Dead dogs do tell tales. At least that’s the hope of the British Columbia SPCA. This week the SPCA will lead that largest and most complex investigation in its history when it oversees the exhumation of the 100 sled dogs killed last year by a sledding company that had fallen on hard times.
The Vancouver Sun reports that a team of forensic experts,anthropologists, and veterinarians from across North America will start painstakingly uncovering the bodies of the dogs on Thursday. They had been waiting for the ground to thaw enough for the dig, which is expected to take three to four days.
The remains of the dogs – killed last April when one lone worker allegedly shot most and slit their throats of some – will be transported elsewhere for necropsies. Investigators are looking to see if any of the dogs endured pain and suffering before their deaths. (Seems like a no-brainer, but I think they’re also looking to see if the dogs were neglected in the weeks and months before their deaths.)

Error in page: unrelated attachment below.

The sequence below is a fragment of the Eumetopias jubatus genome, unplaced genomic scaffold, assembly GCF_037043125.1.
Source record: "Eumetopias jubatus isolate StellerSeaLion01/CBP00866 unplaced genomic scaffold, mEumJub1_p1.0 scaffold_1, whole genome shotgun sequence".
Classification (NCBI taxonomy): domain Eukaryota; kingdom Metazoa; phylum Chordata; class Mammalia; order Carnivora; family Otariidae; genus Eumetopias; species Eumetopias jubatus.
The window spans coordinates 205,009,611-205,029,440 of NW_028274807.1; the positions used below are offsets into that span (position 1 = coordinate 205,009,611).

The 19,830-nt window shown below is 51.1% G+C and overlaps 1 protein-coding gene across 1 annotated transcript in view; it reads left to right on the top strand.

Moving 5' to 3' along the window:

It won’t be any easy task on any level.
“Because of the length of time that has passed since the incident occurred, it is necessary to employ painstaking, state-of-the-art forensic techniques to gather the evidence needed to pursue animal cruelty charges in the case, Marcie Moriarty, general manager of cruelty investigations for the BC SPCA, told the Vancouver Sun.
The mass culling by an employee of Outdoor Adventures came to light in February after the man who killed the dogs filed for post-traumatic stress disorder compensation because of the horrific deed he carried out. Click here to read Dogster’s original report on the slaughter. I’ll keep you posted on the outcome of the investigation.